israel: dec 08/jan 09

In December 2008 I received a grant from the Dorot Foundation to photograph migrant workers in Israel, in collaboration with the Hotline for Migrant Workers, Tel Aviv.  I spent a month going back and forth between Jerusalem and Tel Aviv producing this work.  I also took a brief detour to Beirut to meet with one of OSI’s Doc Photo Project grantees – a very cool project from a Palestinian refugee camp in southern Lebanon.

The timing became a little complicated when the Israeli army decided to invade Gaza.  See below for some thoughts on that.

Snapshots from the journey are here.

not in Gaza, but close enough.

Tuesday, December 30, 2008 at 1:47am

Shalom from a war zone.

It’s ironic that the very word you use to greet people here means “peace” when the young Israeli activists I had lunch with last week told me “peace” is outdated – the goal of an older generation. The new rhetoric of the left is “struggle” and they work to find an uneasy way to accomodate it.

It’s no secret that I was reluctant to travel here this month. I didn’t want to leave my warm Brooklyn bubble to immerse myself in some of this planet’s less cozy details – didn’t want to open myself up to the difficult stories I knew I would hear. I read your Facebook status updates and I’m jealous, even when you bitch about the snow and ice. Yet right now it’s starting to feel symbolic – the apathetic American, forced to face the harsh reality of war in the Middle East. And I’m *still* not open to it, really – but this is the deal.

When you’re 30 minutes away from an international conflict zone, you don’t get to opt out. Those cliché images they’re printing in the papers – tanks, smoke, anguished faces – those don’t look foreign and remote to me right now. The color palette matches what I see out my window, the license plate fonts what I see on the roads here. The buildings in rubble are made of the same stones as the apartment I’m sitting in right now. I’m new to this psychological habit of living with a vague humming fear of death, of getting on a crowded bus or having lunch in a cute Tel Aviv café and remembering stories about suicide bombers targeting sites like these. But guess what – it’s real, and it doesn’t help to read that Hamas has encouraged the martyrs to do their thing. Or that Israel is stoking the fire by bombing the shit out of Gaza and currently refusing to consider non-violent options. *They have to cut that shit out. It’s not going to make the Palestinians – or this conflict – go away, nor will it make them more amenable to considering a non-violent solution.*

And fine, okay, all I can do is do my thing, because the likelihood of anything actually happening to me is slim, and really I just have to live my life. I have migrant workers to hang out with and photograph, and I haven’t been to the contemporary art center yet. New Year’s Eve is coming and I have to find a party to crash. I skip the anti-war demonstration in Tel Aviv and sign an internet petition instead. I take the sherut (shared taxi) back and forth between Jerusalem and Tel Aviv and listen to the Filipina caregivers chatter with each other. I ride the bus north to Netanya to meet with Hillel students and surreptitiously check out the teenager next to me writing notes with a pink fuzzy-topped pen, her giant gun leaning casually between her legs. I go to Bethlehem for Christmas Eve in Manger Square and pass through a wall – a WALL, people, you’ve seen the pictures but they don’t prepare you for how it feels to pass through a thick, graffiti-covered cement barrier with layers of razor wire on top, flashing your blue American passport at the irritated bureaucrat, passing security barriers on the other side which are there to protect you but only freak you out more due to the presence of Uzis. It’s no wonder the Palestinians are so angry – the whole system is designed to make you feel like a powerless cow. And it’s humiliating to feel like a walking cliché – the poor American, not used to living with the thinly veiled potential for violence, the poor Jew, it’s your people who created this mess, the progressive American, have fun flashing how with-it you are before going back to your life where you can avoid all this mess – but I can’t help being who I am. Or the fact that I like my life at home, and have no intention of making aliyah. I suppose I am grateful for the ability to have these experiences here – being here was a choice I made for a reason – yet I can’t help counting down the days until I get out of here.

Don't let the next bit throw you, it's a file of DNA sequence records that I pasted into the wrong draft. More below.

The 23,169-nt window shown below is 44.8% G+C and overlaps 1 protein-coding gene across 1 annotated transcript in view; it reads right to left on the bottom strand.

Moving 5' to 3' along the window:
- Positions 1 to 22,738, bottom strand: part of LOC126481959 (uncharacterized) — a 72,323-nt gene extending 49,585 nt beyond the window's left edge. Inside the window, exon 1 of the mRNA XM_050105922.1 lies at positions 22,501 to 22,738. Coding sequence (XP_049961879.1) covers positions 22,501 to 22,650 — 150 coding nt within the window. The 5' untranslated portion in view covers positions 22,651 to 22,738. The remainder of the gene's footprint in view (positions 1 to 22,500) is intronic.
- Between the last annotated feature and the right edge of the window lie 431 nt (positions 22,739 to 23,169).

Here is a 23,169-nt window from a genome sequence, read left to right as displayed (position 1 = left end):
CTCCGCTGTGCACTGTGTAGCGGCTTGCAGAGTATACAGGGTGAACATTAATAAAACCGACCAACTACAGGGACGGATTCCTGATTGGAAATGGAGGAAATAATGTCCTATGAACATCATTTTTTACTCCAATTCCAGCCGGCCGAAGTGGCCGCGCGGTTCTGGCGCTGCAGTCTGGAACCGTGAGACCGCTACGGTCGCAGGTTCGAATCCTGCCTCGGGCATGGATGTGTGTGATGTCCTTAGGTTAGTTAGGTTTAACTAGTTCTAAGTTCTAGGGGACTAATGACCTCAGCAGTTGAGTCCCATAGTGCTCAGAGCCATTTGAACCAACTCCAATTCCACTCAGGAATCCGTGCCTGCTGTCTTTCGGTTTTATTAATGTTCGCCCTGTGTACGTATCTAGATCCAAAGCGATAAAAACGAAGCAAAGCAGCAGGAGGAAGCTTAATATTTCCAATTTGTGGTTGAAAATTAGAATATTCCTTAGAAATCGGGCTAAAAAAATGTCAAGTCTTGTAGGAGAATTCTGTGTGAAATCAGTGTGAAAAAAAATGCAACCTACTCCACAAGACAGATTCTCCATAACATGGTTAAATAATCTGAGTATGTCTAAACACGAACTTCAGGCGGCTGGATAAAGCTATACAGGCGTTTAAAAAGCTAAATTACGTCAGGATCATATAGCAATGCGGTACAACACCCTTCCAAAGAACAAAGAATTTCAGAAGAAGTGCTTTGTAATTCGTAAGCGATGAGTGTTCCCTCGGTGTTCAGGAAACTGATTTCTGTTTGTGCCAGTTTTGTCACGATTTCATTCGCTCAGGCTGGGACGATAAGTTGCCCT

It’s really weird to be here and to try to absorb it. Especially when I’m here to get my head around a different situation – the migrant workers who are a by-product of the conflict, brought in to do the work (agriculture, care-giving, construction) that Palestinians can no longer reliably access due to the unseemly presence of walls in their lives. But I’ll tell you more about the migrant workers when I’m done taking pictures next week – it’s been interesting but also predictably intense and difficult.

I wish I were home in Brooklyn, guys. But instead I’m off now to meet Thai farmworkers in the Galilee. Sorry for the inconclusive nature of this note but that’s sort of the deal, isn’t it?


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